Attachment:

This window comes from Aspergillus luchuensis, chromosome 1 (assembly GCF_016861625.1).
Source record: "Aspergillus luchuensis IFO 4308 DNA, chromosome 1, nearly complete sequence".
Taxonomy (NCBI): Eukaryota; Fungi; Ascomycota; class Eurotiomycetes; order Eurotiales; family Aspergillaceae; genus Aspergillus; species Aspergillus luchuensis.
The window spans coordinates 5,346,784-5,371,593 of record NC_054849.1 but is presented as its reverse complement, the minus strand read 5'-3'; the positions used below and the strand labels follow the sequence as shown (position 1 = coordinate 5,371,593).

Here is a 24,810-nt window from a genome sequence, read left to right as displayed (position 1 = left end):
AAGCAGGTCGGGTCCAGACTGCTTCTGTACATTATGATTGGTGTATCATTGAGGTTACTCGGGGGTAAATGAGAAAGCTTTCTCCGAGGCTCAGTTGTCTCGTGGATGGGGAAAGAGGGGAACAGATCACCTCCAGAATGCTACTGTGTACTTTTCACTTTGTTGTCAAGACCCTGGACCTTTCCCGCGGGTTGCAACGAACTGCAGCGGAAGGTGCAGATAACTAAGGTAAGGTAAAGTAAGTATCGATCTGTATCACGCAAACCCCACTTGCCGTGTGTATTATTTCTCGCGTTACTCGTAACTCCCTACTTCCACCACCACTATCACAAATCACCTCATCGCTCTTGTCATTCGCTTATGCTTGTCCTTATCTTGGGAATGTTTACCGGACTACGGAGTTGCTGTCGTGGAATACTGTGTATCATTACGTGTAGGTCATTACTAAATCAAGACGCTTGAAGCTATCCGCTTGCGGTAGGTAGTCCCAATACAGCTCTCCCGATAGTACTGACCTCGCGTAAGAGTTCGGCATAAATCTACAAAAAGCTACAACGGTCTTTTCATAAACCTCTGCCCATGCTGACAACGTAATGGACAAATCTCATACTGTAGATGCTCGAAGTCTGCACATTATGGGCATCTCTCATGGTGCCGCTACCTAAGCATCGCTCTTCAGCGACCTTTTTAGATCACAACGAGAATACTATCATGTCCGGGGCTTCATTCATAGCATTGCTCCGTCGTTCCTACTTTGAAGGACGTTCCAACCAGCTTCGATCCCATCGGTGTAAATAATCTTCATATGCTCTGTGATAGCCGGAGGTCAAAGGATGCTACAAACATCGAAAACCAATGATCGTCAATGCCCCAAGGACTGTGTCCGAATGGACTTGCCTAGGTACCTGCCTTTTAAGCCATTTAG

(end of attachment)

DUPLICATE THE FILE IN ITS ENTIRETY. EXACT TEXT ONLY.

This window comes from Aspergillus luchuensis, chromosome 1 (assembly GCF_016861625.1).
Source record: "Aspergillus luchuensis IFO 4308 DNA, chromosome 1, nearly complete sequence".
Taxonomy (NCBI): Eukaryota; Fungi; Ascomycota; class Eurotiomycetes; order Eurotiales; family Aspergillaceae; genus Aspergillus; species Aspergillus luchuensis.
The window spans coordinates 5,346,784-5,371,593 of record NC_054849.1 but is presented as its reverse complement, the minus strand read 5'-3'; the positions used below and the strand labels follow the sequence as shown (position 1 = coordinate 5,371,593).

Here is a 24,810-nt window from a genome sequence, read left to right as displayed (position 1 = left end):
AAGCAGGTCGGGTCCAGACTGCTTCTGTACATTATGATTGGTGTATCATTGAGGTTACTCGGGGGTAAATGAGAAAGCTTTCTCCGAGGCTCAGTTGTCTCGTGGATGGGGAAAGAGGGGAACAGATCACCTCCAGAATGCTACTGTGTACTTTTCACTTTGTTGTCAAGACCCTGGACCTTTCCCGCGGGTTGCAACGAACTGCAGCGGAAGGTGCAGATAACTAAGGTAAGGTAAAGTAAGTATCGATCTGTATCACGCAAACCCCACTTGCCGTGTGTATTATTTCTCGCGTTACTCGTAACTCCCTACTTCCACCACCACTATCACAAATCACCTCATCGCTCTTGTCATTCGCTTATGCTTGTCCTTATCTTGGGAATGTTTACCGGACTACGGAGTTGCTGTCGTGGAATACTGTGTATCATTACGTGTAGGTCATTACTAAATCAAGACGCTTGAAGCTATCCGCTTGCGGTAGGTAGTCCCAATACAGCTCTCCCGATAGTACTGACCTCGCGTAAGAGTTCGGCATAAATCTACAAAAAGCTACAACGGTCTTTTCATAAACCTCTGCCCATGCTGACAACGTAATGGACAAATCTCATACTGTAGATGCTCGAAGTCTGCACATTATGGGCATCTCTCATGGTGCCGCTACCTAAGCATCGCTCTTCAGCGACCTTTTTAGATCACAACGAGAATACTATCATGTCCGGGGCTTCATTCATAGCATTGCTCCGTCGTTCCTACTTTGAAGGACGTTCCAACCAGCTTCGATCCCATCGGTGTAAATAATCTTCATATGCTCTGTGATAGCCGGAGGTCAAAGGATGCTACAAACATCGAAAACCAATGATCGTCAATGCCCCAAGGACTGTGTCCGAATGGACTTGCCTAGGTACCTGCCTTTTAAGCCATTTAG